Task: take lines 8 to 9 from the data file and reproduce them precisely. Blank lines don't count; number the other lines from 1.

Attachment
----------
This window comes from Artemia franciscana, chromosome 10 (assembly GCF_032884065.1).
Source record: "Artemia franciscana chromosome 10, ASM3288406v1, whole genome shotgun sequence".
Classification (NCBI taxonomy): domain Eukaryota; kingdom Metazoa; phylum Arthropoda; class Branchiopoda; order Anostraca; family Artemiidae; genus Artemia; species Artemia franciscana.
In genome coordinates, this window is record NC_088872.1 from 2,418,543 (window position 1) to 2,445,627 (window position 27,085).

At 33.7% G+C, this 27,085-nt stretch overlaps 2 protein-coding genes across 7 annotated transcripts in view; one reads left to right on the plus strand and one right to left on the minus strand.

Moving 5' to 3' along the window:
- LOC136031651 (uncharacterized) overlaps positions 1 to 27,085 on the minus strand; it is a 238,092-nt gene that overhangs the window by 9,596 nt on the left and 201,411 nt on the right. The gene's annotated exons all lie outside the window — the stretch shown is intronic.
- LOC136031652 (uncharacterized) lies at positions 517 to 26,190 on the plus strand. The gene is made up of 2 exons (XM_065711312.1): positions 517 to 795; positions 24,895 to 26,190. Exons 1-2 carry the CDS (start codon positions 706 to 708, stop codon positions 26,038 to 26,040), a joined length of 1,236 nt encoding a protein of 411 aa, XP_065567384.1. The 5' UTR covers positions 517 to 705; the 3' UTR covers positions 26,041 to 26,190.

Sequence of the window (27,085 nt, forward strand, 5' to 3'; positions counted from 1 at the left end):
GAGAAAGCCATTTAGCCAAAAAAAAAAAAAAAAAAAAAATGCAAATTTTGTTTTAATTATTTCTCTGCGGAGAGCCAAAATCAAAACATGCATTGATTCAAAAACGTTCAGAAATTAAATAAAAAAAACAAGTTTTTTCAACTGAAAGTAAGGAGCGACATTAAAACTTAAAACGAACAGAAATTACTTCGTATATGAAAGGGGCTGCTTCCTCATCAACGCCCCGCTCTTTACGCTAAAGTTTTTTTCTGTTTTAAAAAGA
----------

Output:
- LOC136031652 (uncharacterized) lies at positions 517 to 26,190 on the plus strand. The gene is made up of 2 exons (XM_065711312.1): positions 517 to 795; positions 24,895 to 26,190. Exons 1-2 carry the CDS (start codon positions 706 to 708, stop codon positions 26,038 to 26,040), a joined length of 1,236 nt encoding a protein of 411 aa, XP_065567384.1. The 5' UTR covers positions 517 to 705; the 3' UTR covers positions 26,041 to 26,190.

Sequence of the window (27,085 nt, forward strand, 5' to 3'; positions counted from 1 at the left end):